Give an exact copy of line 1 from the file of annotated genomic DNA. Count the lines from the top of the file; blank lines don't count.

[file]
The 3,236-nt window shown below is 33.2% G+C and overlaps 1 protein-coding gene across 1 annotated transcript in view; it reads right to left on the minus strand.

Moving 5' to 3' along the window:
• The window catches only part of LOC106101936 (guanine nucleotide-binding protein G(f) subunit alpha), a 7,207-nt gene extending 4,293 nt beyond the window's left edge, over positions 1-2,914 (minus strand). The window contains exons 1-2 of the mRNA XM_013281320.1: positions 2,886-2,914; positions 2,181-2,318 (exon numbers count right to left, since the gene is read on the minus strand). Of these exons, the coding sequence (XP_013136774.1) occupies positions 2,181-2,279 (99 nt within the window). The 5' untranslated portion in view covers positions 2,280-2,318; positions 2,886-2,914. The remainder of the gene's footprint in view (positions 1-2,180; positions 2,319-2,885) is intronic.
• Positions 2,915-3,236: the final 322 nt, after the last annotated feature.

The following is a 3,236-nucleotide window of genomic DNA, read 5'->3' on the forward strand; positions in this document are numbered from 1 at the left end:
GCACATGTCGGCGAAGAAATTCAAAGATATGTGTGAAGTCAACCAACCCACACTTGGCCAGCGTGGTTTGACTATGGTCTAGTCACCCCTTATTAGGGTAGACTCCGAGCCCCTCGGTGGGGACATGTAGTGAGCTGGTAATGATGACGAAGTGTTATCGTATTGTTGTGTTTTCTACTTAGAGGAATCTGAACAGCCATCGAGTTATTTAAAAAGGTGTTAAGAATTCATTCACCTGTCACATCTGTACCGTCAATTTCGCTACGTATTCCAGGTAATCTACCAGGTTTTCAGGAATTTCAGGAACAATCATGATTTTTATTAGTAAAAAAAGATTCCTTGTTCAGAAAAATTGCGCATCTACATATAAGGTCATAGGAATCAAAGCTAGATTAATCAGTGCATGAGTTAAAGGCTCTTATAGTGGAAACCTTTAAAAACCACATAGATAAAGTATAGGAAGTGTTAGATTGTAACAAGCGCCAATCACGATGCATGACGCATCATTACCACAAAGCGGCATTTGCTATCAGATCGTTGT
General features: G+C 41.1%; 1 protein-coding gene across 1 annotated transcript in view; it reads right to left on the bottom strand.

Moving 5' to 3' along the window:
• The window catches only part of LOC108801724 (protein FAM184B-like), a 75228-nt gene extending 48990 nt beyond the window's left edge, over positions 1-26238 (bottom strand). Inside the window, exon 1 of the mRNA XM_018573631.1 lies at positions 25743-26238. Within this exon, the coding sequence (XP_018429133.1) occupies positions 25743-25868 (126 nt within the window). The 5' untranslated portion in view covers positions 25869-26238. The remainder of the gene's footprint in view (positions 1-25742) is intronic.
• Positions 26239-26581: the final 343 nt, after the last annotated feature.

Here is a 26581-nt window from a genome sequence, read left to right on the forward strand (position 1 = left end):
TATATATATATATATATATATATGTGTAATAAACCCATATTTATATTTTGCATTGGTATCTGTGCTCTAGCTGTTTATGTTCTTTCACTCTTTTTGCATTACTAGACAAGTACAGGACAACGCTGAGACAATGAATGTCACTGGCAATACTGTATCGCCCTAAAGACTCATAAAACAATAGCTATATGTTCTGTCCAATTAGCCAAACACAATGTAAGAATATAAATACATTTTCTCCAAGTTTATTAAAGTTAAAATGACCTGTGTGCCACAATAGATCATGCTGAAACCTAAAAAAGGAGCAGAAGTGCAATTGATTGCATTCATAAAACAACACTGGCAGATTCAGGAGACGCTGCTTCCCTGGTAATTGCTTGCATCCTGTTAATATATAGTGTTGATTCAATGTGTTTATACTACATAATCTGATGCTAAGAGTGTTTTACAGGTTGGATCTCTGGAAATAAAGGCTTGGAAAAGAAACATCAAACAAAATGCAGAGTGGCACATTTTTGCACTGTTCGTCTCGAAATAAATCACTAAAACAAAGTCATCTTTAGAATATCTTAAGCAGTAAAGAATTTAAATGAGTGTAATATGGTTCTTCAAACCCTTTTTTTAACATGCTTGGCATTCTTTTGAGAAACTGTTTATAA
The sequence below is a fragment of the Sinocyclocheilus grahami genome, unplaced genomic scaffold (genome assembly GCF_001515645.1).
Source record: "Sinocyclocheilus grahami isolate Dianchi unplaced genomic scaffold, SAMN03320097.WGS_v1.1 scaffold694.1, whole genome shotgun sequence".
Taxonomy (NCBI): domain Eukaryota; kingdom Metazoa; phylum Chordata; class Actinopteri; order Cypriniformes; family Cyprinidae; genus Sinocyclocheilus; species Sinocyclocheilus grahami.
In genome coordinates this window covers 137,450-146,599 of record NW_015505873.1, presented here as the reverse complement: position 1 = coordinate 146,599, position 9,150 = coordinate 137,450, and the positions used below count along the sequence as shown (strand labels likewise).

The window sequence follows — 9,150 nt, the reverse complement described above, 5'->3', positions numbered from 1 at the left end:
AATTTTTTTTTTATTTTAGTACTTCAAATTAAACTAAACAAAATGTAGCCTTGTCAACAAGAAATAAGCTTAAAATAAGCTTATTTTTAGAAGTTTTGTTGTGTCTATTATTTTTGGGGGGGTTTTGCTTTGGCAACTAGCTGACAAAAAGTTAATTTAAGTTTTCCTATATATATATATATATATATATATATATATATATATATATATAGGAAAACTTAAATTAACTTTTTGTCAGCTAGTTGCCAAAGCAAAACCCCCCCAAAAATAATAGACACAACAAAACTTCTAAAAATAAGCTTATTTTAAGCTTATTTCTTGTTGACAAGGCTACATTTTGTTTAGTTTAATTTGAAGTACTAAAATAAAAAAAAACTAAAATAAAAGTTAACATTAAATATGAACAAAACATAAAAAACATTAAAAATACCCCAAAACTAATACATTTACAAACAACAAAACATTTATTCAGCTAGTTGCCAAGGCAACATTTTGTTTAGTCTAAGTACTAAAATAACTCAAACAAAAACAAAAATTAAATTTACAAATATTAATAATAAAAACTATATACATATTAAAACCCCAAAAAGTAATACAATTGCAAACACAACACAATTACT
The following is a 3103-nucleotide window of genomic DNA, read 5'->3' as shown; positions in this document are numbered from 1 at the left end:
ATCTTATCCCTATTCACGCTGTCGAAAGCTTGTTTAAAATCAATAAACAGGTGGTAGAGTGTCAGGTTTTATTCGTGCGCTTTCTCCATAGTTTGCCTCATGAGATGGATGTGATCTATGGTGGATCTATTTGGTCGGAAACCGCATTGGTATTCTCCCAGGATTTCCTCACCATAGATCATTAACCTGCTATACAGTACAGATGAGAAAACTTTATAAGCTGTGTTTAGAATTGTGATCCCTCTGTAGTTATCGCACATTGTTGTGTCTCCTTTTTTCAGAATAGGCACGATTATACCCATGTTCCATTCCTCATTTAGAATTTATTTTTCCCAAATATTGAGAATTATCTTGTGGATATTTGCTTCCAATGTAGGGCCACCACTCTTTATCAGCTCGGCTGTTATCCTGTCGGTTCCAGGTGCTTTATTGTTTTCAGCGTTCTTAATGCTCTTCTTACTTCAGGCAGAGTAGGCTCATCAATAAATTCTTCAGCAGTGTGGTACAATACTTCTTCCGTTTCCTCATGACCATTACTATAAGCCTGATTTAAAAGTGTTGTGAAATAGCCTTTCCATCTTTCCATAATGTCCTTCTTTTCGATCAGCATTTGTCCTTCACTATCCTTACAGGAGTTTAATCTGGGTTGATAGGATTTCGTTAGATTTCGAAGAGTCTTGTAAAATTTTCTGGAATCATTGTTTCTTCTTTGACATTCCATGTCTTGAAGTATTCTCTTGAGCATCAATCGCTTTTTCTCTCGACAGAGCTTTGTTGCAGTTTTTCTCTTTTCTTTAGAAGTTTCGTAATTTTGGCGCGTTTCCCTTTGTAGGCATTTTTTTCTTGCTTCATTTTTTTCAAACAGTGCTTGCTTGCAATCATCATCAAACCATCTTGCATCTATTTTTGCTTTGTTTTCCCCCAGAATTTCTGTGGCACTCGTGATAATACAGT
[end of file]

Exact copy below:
The 3,236-nt window shown below is 33.2% G+C and overlaps 1 protein-coding gene across 1 annotated transcript in view; it reads right to left on the minus strand.